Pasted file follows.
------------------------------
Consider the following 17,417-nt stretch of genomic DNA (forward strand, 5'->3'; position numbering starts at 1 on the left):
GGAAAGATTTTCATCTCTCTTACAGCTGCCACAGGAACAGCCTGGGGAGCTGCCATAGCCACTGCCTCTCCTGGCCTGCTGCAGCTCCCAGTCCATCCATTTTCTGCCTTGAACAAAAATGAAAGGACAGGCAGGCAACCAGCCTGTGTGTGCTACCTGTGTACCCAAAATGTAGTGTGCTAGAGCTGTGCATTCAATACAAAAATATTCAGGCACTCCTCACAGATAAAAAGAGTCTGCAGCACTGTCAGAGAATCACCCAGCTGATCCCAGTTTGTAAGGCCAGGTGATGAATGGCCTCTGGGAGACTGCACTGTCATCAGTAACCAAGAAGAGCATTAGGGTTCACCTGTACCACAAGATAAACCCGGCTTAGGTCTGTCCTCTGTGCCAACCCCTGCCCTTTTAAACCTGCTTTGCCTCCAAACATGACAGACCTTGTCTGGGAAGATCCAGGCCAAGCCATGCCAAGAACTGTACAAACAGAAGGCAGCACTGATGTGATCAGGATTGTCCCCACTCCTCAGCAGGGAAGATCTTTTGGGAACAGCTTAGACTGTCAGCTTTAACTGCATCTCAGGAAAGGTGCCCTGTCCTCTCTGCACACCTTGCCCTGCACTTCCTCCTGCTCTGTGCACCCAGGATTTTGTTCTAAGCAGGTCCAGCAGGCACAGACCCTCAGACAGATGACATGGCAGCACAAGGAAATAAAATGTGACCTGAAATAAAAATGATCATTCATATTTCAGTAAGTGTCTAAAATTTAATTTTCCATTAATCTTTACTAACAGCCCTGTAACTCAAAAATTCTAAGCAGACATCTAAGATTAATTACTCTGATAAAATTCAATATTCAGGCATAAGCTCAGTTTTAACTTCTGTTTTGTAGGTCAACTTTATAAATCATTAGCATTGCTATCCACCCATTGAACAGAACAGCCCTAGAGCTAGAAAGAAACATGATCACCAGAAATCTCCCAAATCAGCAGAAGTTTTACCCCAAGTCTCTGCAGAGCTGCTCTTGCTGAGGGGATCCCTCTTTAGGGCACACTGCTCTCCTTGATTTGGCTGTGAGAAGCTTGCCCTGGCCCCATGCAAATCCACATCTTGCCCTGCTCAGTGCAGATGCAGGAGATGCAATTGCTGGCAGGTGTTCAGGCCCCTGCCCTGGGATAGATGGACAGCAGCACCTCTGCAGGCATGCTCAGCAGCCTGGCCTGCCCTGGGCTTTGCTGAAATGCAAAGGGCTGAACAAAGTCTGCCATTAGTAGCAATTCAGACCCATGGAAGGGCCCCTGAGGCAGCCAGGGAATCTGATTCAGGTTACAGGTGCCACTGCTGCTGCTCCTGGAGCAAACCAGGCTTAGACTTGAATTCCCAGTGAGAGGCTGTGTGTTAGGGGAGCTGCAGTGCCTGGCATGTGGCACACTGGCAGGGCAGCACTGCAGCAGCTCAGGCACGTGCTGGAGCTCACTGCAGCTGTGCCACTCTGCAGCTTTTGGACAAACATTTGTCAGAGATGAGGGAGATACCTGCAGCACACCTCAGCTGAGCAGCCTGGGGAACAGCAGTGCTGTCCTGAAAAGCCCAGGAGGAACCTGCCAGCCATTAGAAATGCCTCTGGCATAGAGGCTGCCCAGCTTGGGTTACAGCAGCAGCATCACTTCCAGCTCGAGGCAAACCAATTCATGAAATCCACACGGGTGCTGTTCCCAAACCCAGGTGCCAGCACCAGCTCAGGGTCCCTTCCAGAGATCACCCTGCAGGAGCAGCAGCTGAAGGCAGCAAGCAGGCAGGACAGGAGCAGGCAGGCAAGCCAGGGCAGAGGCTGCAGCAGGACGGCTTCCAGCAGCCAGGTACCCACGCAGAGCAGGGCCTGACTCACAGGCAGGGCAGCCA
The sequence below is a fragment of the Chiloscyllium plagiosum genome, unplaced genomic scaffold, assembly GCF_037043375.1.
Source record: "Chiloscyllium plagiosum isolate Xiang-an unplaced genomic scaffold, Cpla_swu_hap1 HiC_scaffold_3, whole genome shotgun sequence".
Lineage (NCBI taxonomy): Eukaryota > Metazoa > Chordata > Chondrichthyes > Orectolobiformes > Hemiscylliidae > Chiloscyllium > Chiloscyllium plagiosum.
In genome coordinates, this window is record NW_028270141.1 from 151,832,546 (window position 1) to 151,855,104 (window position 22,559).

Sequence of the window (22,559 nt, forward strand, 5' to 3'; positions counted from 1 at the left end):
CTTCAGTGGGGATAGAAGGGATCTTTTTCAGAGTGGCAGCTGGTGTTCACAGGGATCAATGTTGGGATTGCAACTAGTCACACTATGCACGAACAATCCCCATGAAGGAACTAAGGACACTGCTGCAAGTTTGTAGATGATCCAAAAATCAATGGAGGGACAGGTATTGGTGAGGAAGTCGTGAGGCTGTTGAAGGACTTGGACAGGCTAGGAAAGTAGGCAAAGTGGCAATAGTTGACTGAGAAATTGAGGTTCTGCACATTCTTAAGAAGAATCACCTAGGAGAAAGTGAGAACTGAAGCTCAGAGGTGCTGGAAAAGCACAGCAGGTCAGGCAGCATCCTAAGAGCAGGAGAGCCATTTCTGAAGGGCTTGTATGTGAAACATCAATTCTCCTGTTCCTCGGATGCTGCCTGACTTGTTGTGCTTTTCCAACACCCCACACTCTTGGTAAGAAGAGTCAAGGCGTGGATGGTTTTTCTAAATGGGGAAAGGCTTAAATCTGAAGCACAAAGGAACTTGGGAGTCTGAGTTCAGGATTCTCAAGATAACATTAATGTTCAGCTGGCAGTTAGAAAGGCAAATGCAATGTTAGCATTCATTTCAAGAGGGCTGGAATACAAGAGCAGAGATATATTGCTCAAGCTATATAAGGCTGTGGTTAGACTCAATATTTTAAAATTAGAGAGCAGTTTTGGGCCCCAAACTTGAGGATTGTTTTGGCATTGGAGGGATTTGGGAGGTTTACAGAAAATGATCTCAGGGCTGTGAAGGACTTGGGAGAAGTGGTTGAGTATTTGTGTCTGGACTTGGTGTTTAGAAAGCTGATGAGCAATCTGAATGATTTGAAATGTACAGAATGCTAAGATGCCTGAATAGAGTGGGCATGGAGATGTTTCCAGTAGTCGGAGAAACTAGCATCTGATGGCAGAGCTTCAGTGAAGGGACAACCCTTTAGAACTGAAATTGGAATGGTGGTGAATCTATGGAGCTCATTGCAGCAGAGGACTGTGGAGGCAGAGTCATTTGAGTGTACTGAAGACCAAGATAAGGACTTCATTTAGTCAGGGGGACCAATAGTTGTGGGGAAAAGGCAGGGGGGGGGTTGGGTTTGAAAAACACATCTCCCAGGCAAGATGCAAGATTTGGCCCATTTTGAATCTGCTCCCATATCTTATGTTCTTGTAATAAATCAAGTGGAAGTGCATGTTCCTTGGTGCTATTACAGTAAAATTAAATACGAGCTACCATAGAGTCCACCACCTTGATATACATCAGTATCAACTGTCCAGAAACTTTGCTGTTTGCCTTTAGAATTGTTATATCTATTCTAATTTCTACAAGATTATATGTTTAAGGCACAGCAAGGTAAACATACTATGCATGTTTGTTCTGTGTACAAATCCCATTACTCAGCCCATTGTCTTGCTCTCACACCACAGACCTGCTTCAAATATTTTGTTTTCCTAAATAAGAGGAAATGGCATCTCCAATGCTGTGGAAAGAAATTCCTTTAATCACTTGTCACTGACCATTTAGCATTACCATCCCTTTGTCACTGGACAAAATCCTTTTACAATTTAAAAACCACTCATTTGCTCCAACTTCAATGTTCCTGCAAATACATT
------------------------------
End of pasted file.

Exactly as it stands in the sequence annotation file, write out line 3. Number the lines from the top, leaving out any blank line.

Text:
The sequence below is a fragment of the Chiloscyllium plagiosum genome, unplaced genomic scaffold, assembly GCF_037043375.1.